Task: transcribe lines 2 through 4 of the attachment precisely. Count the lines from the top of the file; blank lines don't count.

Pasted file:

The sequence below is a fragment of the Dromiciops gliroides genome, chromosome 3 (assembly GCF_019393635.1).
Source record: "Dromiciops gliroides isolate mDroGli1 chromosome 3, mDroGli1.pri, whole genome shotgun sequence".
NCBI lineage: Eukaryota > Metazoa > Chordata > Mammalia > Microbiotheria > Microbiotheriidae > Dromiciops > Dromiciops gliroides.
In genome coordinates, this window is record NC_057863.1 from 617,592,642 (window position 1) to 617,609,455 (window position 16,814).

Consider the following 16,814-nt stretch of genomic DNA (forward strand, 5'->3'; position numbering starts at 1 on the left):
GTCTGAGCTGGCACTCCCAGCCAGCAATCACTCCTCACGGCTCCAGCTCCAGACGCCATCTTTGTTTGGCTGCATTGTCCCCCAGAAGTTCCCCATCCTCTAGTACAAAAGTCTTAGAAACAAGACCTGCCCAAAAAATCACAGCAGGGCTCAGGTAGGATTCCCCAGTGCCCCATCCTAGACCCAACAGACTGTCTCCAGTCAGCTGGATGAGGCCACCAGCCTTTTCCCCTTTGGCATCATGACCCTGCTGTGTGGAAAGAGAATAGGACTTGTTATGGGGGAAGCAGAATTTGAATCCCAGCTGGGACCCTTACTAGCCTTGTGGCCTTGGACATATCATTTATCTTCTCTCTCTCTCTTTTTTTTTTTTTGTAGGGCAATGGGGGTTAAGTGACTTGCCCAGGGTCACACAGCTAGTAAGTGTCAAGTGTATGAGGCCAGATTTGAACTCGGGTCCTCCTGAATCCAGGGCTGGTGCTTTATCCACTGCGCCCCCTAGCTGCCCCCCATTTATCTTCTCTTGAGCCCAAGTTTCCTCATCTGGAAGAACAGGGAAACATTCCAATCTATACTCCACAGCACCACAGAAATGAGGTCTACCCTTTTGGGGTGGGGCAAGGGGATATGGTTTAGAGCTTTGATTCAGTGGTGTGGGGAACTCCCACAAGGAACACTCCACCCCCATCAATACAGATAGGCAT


Source record: "Dromiciops gliroides isolate mDroGli1 chromosome 3, mDroGli1.pri, whole genome shotgun sequence".
NCBI lineage: Eukaryota > Metazoa > Chordata > Mammalia > Microbiotheria > Microbiotheriidae > Dromiciops > Dromiciops gliroides.
In genome coordinates, this window is record NC_057863.1 from 617,592,642 (window position 1) to 617,609,455 (window position 16,814).